Breaking

Slave shackle being removed by a British sailor, 1907


This photo shows a sailor removing a manacle from a newly freed slave. This photograph is part of a small collection donated by Samuel Chidwick to the Royal Naval Museum in Portsmouth. His father, Able Seaman Joseph Chidwick, who was born in 1881, was aboard HMS Sphinx.

The Africans shown in the photographs fled in a canoe from a slave-trading village on the coast, upon hearing that a Royal Navy ship was in the area.

In its report dated 15 October 1907, Commander Litchfield wrote that the ship found 'six fugitives' on a cruise off the Batinah coast of Oman between 10 and 14 October. One of the fugitives had been hounded for three years and ran away with his leg iron still on.

Samuel Chidwick said: "The photographs were taken by my father, who was serving on the HMS Sphinx during an armed patrol off the Zanzibar and Mozambique coast in about 1907. He captured some of the slaves and the particular slaves that are in the pictures, While he was on guard, a dhow (sailing ship) set off that night and all the slaves were chained together.

He raised the alarm and they boarded them and broke the chains. He then interrogated them and sent a contingent of marines to try to track down the slave traders.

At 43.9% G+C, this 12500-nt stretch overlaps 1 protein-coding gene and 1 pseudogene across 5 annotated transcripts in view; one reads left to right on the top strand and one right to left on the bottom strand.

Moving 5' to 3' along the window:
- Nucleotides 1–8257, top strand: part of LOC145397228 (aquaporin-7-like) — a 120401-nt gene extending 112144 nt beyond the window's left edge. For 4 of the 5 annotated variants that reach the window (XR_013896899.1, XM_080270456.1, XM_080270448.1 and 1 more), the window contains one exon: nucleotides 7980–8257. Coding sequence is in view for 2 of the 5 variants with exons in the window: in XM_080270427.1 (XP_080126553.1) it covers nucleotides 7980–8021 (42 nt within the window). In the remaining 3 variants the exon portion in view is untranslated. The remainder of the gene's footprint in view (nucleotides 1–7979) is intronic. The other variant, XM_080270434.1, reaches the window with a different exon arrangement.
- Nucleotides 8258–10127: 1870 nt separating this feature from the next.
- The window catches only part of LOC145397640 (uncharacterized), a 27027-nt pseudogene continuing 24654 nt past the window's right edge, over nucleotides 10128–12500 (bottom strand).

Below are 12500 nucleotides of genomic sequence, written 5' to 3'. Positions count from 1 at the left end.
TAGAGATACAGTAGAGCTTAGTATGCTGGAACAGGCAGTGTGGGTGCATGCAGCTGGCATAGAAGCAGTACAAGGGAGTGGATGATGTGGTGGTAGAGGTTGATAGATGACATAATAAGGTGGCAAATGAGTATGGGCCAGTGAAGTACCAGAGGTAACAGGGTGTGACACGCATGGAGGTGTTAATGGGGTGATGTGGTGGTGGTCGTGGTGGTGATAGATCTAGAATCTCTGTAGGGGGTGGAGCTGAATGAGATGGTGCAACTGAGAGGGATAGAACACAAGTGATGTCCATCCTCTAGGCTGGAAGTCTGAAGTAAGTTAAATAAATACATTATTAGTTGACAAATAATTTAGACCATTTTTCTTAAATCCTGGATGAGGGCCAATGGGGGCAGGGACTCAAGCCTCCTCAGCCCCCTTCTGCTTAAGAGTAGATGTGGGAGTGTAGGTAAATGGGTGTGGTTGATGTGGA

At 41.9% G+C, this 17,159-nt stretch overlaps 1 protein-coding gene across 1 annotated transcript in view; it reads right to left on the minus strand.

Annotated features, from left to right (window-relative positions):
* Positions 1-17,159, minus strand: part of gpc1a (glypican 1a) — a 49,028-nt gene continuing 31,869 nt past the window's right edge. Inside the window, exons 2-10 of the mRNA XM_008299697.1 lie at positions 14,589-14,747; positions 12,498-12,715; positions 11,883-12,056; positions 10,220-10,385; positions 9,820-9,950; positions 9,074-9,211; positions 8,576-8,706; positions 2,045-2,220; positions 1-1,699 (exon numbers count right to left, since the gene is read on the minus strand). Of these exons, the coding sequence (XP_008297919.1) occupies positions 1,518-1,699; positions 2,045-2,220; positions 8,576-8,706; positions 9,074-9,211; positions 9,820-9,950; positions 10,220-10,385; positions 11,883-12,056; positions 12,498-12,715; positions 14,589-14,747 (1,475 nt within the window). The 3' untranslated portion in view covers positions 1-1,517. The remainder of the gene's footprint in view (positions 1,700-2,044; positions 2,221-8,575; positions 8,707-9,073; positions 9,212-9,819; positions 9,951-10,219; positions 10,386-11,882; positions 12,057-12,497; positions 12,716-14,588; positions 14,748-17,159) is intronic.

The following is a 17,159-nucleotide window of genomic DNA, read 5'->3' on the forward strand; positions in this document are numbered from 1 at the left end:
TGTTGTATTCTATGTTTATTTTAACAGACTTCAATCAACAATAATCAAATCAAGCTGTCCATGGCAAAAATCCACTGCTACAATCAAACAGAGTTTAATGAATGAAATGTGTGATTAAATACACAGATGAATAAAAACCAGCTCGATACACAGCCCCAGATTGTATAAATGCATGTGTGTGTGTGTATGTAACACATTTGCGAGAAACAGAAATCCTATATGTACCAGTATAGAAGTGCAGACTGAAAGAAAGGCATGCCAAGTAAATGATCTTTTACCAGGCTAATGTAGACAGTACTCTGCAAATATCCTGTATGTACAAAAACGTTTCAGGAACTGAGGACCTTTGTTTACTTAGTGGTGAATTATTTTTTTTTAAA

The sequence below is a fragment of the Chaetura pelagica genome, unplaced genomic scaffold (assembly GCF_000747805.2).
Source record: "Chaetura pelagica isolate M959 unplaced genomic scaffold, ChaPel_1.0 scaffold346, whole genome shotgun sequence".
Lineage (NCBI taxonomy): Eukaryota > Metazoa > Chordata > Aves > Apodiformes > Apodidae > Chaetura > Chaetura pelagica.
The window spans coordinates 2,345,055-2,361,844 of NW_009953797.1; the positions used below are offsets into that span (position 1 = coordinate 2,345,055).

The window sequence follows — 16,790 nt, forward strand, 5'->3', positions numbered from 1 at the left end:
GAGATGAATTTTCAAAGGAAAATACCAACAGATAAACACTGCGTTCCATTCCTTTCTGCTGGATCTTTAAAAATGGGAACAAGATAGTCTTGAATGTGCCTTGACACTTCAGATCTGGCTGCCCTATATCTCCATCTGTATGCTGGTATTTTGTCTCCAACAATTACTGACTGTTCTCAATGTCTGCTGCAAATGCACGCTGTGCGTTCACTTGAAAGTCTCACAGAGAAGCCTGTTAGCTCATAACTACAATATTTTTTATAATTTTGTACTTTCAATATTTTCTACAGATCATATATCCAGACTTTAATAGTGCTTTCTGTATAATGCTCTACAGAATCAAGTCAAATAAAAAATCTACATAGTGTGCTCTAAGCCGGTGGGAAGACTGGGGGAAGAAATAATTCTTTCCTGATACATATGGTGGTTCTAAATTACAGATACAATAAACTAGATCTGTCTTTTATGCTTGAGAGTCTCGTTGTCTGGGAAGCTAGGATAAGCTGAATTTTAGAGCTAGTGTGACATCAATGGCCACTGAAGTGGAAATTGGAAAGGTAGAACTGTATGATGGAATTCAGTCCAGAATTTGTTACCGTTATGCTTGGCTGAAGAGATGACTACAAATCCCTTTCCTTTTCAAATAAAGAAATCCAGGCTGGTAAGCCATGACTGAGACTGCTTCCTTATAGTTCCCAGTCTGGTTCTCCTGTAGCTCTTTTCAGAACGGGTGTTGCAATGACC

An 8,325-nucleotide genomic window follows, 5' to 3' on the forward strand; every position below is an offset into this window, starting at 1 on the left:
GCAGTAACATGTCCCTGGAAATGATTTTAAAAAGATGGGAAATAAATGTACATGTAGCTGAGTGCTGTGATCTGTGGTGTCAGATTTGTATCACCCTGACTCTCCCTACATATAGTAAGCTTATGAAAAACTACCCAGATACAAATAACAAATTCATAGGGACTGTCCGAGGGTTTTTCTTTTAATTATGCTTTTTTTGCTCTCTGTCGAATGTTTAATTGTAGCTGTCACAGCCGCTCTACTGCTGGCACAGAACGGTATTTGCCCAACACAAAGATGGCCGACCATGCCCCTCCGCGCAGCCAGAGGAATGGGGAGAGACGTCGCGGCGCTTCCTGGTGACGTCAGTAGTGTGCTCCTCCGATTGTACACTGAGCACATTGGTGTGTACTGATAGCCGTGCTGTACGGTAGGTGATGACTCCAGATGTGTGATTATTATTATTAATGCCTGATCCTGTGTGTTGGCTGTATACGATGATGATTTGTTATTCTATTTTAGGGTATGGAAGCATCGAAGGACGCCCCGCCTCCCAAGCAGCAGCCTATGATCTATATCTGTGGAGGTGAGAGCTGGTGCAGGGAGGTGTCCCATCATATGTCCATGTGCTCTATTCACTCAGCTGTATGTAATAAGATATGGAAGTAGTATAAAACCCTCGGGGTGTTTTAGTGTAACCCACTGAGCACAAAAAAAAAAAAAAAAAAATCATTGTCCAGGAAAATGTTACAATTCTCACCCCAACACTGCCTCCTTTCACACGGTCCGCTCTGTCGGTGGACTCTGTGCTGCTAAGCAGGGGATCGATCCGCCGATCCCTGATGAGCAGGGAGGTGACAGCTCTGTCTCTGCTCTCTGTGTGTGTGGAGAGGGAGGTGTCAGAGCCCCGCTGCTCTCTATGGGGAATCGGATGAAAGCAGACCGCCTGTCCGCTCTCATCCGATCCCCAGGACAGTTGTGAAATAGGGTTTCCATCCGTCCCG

He captured two of them and I believe they were of Arabic origin. My father thought that the slave trade was a disgusting thing that was going on, slaves were treated very badly, so when they got slaves they didn't give them a very good time".



The Royal Navy, which then controlled the world's seas, established the West Africa Squadron in 1808 to patrol the coast of West Africa, and between 1808 and 1860 they seized about 1,600 slave ships and captured 150,000 Africans. freed.

Most of the captured ships were headed for South America. South America was always the first stop after Africa. This was mostly due to Brazil being the largest importer of slaves, and the trade winds and the inability of a ship to go directly to North America.

Brazil was the largest importer of African slaves during the slave trade era and perhaps the worst in terms of the treatment of its slaves. Nonetheless, more than a million new slaves were forcibly deported to Brazil between 1808 and 1888, despite laws banning their importation.

The House of Commons passed a bill in 1805 making it illegal for any British subject to capture and transport slaves, but the House of Lords blocked the measure and did not come into force until March 25, 1807.

The 1807 Act of Congress technically ended the transcontinental slave trade in the United States but the ban was not widely enforced and many slave ships that survived the blockade were destined for the southern United States. Internal trade continued until the end of the Civil War.

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